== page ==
Pytest is a Python testing framework that makes it easy to write small, readable tests, and can scale to support complex functional testing for applications and libraries. In this tutorial, we will explore how to integrate the test results generated by a Pytest automated test run within TestRail using the TestRail CLI. This will allow you to centralize your automated test results and take advantage of all the analytical and reporting capabilities TestRail provides.
Throughout this tutorial, we will be using a sample project to guide you through the process of setting up a Pytest automated tests project that is compatible with the TestRail CLI and uploading the generated test results.
After reading through this tutorial, you will be able to:
- Execute tests from a Pytest project
- Install the TestRail CLI
- Configure your TestRail instance
- Run the CLI
- See your test cases and test results on TestRail
To be able to install and run a simple Pytest project, all you need is Python to get started. Since the TestRail CLI that will be used to import the test results is also a tool developed using Python, this will also allow us to install and run it.
Download the version for your operating system and follow the install wizard instructions.
To make sure the install was successful, try executing the commands
Installing the sample project
Let’s start by fetching the sample project code and installing the required dependencies.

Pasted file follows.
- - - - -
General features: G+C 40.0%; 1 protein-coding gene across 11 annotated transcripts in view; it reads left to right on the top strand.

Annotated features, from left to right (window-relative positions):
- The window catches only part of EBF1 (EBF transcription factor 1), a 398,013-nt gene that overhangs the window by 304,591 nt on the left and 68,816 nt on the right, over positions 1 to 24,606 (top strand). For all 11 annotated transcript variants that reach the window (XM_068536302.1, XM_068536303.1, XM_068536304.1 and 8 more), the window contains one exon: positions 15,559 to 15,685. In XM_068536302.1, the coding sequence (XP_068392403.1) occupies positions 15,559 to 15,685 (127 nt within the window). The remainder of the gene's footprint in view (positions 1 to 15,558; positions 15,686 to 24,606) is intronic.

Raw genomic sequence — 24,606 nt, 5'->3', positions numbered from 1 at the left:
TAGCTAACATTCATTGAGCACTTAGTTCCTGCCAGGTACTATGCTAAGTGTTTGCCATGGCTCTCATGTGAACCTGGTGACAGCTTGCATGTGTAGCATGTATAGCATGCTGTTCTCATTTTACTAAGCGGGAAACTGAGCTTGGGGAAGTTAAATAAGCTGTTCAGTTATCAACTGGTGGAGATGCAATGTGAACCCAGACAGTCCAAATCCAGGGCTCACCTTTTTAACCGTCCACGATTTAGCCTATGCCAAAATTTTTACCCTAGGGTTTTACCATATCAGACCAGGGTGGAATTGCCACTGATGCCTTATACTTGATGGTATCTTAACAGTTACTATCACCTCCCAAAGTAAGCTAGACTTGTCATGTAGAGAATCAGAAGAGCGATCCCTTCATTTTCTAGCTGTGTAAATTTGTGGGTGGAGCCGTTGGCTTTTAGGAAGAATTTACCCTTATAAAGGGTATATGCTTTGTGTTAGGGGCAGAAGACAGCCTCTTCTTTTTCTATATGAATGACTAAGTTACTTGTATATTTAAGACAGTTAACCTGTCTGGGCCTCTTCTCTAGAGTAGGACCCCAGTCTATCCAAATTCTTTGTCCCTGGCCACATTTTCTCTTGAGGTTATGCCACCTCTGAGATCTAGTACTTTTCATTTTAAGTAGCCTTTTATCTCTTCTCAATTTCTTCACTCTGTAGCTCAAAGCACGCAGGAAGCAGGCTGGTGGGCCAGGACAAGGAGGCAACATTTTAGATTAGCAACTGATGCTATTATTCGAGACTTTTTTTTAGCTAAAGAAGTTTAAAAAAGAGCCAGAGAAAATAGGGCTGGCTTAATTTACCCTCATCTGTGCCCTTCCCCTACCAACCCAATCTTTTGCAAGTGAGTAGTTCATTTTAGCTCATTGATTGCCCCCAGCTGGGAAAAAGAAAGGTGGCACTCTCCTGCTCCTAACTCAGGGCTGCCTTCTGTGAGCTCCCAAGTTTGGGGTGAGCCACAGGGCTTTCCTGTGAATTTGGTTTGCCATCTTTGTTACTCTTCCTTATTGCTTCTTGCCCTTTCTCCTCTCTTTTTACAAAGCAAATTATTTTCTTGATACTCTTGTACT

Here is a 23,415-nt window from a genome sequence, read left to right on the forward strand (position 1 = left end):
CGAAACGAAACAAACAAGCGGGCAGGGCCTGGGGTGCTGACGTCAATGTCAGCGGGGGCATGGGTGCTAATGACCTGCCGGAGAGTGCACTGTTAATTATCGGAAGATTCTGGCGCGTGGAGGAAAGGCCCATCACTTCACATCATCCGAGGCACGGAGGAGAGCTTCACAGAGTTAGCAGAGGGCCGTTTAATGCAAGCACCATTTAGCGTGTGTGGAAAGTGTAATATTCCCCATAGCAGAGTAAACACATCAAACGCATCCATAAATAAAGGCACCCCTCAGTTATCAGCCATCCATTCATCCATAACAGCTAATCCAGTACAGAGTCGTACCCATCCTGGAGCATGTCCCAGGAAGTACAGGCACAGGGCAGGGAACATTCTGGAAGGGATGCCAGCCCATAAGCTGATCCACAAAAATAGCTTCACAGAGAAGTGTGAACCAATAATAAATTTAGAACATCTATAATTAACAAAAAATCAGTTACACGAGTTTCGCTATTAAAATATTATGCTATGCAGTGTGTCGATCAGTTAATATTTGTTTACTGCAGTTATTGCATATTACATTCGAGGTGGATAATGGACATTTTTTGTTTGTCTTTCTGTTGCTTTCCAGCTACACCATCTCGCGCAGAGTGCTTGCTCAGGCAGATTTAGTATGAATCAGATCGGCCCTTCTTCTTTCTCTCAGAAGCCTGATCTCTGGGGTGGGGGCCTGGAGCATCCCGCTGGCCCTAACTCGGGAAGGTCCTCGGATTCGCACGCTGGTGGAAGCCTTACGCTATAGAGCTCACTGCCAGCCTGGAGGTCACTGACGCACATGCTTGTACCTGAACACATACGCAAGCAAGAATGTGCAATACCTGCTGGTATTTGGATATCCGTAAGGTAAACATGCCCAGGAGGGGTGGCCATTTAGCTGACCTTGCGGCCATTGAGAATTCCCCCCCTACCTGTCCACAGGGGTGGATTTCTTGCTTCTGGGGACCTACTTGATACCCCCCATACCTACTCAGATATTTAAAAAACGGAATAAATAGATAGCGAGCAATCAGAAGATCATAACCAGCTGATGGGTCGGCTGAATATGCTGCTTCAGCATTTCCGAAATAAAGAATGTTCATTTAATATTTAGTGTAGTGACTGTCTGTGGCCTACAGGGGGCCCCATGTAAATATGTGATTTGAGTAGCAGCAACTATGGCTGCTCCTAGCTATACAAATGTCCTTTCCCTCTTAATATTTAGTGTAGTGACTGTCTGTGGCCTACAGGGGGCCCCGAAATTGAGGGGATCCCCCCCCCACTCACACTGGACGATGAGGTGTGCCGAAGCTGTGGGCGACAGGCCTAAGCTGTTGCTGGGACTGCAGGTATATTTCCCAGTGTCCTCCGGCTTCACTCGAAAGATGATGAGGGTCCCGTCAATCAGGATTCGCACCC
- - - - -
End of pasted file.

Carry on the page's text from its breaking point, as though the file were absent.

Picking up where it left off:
- Clone or download the sample project
- Open your command prompt on the project root folder and execute the command below
$ pip install -r "requirements.txt"
Pytest – Python functional testing framework
Exploring the sample project
Use your favorite IDE to open the sample project and start digging into the test files. We’ve kept the automated tests code simple so that the focus of this tutorial remains on how to import the execution results. These tests consist of simply opening a page on the browser using selenium and performing a few actions and validations, such as the one on the example below.
import pytest def test_sum_two_numbers(): assert 1 + 1 == 2 def test_sum_two_decimals(record_property):
record_property("testrail_attachment", "sample_reports/testrail.jpg") assert 0.8 + 0.3 == 1.2 @pytest.mark.parametrize("test_input,expected", [("3+5", 8), ("2+4", 6)]) def test_sum_multiple_numbers(test_input, expected): assert eval(test_input) == expected
Attaching files to the report
The TestRail CLI enables you to add file attachments along with your test results by leveraging the testrail_attachment property with the path to the file you want to upload. To add this property to the JUnit report, you can make use of Pytest's
record_property method, by simply passing the key testrail_attachment and the path as value, similar to what you can see on the